Tsar Bomba, or the King of Bombs, was the largest nuclear bomb ever detonated. It produces an explosion equivalent to 50 megatons of TNT. By comparison, the atomic bomb dropped on Hiroshima was equivalent to 13 kilotons of TNT. That means that Tsar Bomba, called "Big Ivan" in Russia, was almost 4,000 times more powerful than the Hiroshima bomb. It was a test explosion, detonated on 30 October 1961, in Novaya Zemlya, an Arctic archipelago. The size of the fireball was 4.6 km (2.8 mi) across, and would have destroyed everything in a 26.3 kilometer (16.3 mi) radius. "Big Ivan" left a massive crater which is observable today by satellite.
The Tsar Bomba was tested during a time of Cold War tension, when the United States was developing its ICBM missile systems and engaging in the Operation Dominic nuclear tests on the Pacific islands. The USSR needed to demonstrate its might, and originally planned a 100 megaton nuclear test. It was scaled back to 50 megatons to minimize fallout because it was calculated that winds would blow the dust cloud across northern Russia. The effects were astonishing.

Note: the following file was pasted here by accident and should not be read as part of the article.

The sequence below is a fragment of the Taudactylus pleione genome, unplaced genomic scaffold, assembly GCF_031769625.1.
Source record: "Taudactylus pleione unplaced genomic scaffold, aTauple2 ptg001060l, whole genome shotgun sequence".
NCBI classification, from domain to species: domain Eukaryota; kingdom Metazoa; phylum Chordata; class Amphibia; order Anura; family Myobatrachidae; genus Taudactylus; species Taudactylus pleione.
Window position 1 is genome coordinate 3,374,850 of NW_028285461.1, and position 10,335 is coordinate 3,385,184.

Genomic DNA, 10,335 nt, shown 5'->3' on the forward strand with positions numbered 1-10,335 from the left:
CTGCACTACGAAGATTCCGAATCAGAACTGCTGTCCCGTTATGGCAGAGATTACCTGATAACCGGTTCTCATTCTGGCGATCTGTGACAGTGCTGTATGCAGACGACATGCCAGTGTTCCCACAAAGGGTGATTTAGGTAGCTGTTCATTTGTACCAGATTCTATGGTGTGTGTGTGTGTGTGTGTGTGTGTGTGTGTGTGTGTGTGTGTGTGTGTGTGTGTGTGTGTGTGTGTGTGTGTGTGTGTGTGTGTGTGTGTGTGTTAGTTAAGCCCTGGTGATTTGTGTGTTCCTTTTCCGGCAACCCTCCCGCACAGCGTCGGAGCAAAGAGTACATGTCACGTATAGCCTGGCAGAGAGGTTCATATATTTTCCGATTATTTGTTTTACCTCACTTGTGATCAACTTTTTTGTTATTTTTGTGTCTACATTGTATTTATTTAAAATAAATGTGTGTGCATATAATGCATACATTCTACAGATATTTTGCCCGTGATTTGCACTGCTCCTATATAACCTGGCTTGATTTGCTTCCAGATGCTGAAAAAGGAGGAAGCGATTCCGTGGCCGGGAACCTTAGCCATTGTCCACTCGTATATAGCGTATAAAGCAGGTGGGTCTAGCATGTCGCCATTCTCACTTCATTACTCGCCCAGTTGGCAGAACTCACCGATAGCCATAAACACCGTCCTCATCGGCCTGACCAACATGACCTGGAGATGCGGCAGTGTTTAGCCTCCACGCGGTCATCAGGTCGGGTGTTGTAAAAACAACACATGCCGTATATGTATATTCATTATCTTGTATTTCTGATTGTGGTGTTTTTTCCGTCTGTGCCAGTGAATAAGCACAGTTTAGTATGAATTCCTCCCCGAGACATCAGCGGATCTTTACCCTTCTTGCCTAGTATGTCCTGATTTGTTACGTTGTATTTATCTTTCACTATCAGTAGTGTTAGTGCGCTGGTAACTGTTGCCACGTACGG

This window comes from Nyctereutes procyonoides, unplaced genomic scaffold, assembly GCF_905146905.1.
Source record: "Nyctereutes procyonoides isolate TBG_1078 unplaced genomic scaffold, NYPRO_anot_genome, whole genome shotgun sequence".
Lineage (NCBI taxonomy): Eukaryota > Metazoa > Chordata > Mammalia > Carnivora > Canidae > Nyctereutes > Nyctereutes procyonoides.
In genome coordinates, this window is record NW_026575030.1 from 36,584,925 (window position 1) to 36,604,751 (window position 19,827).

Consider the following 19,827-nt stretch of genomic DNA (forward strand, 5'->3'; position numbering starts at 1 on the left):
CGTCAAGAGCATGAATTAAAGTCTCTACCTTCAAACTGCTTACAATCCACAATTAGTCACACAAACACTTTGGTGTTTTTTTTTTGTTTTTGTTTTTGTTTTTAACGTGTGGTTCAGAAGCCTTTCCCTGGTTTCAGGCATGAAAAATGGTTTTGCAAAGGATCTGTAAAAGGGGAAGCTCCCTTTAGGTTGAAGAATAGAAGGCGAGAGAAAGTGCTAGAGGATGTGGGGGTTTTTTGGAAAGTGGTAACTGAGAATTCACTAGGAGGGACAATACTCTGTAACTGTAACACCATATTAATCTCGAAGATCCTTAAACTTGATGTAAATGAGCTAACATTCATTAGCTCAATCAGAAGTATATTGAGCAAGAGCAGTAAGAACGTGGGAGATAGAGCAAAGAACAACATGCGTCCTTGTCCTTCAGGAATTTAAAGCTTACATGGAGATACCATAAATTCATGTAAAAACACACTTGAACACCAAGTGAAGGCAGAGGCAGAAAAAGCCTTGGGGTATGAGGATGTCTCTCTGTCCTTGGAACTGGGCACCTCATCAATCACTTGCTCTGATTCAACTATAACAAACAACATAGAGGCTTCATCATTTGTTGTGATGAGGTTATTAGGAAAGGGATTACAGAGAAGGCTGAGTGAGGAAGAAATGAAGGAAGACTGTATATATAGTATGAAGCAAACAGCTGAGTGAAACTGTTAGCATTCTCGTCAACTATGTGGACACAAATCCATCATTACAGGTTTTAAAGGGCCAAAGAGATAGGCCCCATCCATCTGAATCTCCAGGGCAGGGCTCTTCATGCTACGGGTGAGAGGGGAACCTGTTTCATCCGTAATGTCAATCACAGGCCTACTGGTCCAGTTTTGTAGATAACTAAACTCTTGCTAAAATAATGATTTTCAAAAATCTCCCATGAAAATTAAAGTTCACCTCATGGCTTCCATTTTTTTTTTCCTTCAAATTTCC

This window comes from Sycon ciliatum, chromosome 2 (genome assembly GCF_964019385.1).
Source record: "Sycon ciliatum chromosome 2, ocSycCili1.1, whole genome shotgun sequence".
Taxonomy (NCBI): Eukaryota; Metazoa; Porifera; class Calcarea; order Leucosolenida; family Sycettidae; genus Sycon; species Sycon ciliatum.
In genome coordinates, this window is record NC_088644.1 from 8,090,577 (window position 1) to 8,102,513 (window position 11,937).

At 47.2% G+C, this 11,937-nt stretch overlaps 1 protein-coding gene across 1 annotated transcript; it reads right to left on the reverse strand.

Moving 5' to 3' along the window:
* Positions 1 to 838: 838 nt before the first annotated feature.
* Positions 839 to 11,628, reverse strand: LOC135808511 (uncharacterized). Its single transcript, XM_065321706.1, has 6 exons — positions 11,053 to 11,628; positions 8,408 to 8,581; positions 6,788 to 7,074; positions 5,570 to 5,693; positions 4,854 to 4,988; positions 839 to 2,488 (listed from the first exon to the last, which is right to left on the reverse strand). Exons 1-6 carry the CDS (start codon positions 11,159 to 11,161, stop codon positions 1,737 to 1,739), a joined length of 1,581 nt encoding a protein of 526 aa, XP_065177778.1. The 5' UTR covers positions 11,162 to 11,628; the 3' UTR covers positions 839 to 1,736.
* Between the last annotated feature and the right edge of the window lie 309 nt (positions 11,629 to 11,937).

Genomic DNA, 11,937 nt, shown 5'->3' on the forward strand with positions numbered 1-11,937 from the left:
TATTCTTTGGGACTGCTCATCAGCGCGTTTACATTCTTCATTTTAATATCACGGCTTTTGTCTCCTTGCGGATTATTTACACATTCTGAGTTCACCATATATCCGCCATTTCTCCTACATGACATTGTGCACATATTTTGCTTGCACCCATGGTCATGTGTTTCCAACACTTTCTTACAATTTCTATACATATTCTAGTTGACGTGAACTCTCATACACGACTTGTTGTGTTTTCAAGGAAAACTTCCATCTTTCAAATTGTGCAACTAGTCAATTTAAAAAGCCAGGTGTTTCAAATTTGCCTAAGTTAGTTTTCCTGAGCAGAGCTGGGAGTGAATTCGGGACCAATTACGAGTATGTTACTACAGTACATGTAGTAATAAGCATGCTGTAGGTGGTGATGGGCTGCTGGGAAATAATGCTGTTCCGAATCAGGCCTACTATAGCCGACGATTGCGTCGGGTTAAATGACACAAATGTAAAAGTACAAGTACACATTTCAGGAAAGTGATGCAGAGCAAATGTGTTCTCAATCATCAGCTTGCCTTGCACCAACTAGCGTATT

Tsar Bomba was a huge bomb, about the size of a car. The USSR's heaviest carrier plane had to be modified in order to carry it. The bomb was outfitted with a special slow parachute, to give the plane time to travel a substantial distance away before the bomb was detonated. When the bomb exploded, the fireball was so tall that it touched the part of the sky where the plane was upon release. The mushroom cloud it produced was 60 km (37 mi) tall, almost seven times higher than Mount Everest, and 30-40 km wide.
If it were used in an actual war, Tsar Bomba would have been considered highly inefficient, but psychologically intimidating. At the time, USSR missile guidance systems were not at all perfect, and could miss their target by as much as 10 km (6.2 mi). The USSR government wanted a weapon that could destroy a city entirely even if it landed several miles away from it. That weapon was the Tsar Bomba.